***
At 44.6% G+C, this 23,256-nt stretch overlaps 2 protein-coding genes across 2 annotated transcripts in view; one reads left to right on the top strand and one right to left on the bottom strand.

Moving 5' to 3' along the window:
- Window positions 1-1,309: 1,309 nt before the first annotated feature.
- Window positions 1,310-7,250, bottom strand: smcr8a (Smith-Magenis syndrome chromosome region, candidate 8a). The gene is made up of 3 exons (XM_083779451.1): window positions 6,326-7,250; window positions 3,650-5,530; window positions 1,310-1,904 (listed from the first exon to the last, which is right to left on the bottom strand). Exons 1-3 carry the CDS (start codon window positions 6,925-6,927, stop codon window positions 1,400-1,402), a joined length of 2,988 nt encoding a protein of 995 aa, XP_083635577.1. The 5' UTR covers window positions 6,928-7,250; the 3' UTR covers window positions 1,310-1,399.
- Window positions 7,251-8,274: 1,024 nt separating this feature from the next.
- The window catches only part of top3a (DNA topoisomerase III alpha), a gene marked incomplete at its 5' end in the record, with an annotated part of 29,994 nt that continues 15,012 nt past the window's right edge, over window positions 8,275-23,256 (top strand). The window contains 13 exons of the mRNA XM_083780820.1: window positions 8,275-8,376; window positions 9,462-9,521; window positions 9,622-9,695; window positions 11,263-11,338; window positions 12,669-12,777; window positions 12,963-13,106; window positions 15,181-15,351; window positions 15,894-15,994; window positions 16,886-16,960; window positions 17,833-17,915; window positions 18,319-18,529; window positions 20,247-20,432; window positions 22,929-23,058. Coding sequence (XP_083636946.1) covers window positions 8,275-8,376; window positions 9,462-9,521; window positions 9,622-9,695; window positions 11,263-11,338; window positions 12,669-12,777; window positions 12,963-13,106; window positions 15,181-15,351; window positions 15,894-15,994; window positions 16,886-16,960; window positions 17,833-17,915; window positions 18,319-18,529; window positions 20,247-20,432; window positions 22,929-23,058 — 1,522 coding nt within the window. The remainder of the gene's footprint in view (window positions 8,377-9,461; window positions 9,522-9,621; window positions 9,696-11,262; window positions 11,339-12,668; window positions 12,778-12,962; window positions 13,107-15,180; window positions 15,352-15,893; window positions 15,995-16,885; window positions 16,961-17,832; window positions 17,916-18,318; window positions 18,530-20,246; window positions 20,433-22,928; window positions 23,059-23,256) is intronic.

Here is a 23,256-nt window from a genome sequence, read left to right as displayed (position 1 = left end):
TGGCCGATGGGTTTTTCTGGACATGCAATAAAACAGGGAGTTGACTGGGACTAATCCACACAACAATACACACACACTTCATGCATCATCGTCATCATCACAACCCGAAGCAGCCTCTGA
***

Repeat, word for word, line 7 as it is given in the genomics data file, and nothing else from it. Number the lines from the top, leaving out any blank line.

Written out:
Here is a 23,256-nt window from a genome sequence, read left to right as displayed (position 1 = left end):